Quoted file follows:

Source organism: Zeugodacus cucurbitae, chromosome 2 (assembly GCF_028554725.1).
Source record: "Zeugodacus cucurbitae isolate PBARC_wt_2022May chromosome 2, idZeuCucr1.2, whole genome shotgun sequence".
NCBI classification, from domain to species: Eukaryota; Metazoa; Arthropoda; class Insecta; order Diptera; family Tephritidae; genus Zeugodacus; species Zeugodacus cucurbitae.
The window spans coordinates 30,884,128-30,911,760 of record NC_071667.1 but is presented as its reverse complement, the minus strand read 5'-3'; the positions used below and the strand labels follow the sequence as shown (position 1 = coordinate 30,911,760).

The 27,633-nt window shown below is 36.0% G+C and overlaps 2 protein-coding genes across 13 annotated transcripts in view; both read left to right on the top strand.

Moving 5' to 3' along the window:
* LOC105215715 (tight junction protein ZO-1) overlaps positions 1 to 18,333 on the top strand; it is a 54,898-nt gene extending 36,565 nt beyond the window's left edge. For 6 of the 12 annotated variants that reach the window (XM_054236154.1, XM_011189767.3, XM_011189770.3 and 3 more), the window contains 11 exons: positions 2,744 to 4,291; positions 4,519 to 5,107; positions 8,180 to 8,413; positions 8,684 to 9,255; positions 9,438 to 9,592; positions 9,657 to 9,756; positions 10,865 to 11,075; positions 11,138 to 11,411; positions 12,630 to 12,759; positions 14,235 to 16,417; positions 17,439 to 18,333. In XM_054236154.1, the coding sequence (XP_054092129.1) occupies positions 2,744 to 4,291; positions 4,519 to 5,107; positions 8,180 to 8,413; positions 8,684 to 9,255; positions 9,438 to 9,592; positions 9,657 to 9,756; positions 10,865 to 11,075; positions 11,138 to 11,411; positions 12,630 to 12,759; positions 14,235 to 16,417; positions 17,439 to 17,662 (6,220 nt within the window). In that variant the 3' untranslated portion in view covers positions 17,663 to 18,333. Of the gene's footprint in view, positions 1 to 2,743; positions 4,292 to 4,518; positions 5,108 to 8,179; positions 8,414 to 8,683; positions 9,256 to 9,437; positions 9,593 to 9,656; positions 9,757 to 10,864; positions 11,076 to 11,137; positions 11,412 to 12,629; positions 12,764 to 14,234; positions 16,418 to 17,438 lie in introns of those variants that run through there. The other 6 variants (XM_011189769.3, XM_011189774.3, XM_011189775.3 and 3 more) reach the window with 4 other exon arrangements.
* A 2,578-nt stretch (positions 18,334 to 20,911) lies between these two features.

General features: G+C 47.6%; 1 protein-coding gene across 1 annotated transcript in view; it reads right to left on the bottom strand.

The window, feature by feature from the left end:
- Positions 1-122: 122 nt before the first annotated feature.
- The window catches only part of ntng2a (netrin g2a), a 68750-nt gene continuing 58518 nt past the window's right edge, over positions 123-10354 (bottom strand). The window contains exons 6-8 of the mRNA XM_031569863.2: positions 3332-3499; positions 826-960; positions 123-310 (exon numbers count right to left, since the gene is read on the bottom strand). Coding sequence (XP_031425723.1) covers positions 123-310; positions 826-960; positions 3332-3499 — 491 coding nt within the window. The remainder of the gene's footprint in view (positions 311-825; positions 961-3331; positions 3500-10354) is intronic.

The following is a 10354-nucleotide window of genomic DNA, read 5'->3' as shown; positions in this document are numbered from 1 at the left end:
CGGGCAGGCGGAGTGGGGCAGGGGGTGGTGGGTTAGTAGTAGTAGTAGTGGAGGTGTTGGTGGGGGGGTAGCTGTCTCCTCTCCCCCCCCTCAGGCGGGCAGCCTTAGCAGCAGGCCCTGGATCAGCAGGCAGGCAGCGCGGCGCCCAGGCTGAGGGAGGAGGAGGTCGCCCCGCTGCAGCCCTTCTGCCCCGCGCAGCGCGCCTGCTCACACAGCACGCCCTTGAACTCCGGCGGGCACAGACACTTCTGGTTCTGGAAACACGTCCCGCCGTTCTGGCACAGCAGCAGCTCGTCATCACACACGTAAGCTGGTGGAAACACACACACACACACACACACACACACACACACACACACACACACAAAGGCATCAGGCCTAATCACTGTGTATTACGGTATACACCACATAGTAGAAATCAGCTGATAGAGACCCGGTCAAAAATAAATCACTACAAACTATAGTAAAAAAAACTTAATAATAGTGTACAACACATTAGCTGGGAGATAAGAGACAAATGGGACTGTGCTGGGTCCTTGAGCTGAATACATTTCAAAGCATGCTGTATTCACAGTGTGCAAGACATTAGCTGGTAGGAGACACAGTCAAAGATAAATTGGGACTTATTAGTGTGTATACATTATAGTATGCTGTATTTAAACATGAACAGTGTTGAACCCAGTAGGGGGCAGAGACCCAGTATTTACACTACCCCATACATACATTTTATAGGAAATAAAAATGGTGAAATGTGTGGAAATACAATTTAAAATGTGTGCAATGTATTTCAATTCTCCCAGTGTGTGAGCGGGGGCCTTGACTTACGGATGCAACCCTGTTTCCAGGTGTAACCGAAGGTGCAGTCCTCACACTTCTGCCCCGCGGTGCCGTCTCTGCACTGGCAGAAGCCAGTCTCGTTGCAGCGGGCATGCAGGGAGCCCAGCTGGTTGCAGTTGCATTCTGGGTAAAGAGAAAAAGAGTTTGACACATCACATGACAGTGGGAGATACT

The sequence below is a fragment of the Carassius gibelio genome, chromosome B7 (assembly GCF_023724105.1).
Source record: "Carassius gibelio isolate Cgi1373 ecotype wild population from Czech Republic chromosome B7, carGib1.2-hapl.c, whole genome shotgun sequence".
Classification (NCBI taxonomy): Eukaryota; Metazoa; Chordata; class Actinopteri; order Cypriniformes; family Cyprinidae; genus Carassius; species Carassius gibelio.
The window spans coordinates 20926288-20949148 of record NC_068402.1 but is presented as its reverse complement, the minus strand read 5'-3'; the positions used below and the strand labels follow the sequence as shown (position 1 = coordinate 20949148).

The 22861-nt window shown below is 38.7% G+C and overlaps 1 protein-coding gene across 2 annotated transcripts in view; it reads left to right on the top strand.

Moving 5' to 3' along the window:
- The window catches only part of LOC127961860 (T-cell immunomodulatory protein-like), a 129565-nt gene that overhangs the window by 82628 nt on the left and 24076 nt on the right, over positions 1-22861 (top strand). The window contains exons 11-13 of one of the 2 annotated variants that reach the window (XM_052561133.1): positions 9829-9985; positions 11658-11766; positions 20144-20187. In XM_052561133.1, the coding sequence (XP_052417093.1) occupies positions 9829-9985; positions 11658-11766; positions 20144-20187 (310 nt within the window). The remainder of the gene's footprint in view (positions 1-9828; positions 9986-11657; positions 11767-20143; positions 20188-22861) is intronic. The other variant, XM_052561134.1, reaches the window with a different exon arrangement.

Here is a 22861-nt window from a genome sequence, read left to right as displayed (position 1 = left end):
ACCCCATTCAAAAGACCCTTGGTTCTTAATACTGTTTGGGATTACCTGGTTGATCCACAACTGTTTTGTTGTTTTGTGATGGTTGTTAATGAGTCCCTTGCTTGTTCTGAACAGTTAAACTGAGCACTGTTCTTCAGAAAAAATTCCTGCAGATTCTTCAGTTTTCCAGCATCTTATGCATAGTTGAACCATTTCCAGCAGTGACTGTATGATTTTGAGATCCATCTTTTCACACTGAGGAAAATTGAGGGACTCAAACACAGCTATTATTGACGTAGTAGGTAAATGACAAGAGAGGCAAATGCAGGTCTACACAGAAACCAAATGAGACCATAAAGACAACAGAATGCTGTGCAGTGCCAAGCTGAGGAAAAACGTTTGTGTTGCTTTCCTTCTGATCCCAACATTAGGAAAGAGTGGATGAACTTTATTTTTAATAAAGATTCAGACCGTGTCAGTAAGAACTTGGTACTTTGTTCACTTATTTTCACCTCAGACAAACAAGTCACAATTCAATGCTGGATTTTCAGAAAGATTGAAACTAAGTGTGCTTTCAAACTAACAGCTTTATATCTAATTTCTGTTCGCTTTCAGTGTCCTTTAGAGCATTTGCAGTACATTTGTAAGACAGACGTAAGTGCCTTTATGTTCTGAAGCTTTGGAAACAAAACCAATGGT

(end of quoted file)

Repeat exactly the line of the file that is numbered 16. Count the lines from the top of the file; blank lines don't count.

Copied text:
Source record: "Carassius gibelio isolate Cgi1373 ecotype wild population from Czech Republic chromosome B7, carGib1.2-hapl.c, whole genome shotgun sequence".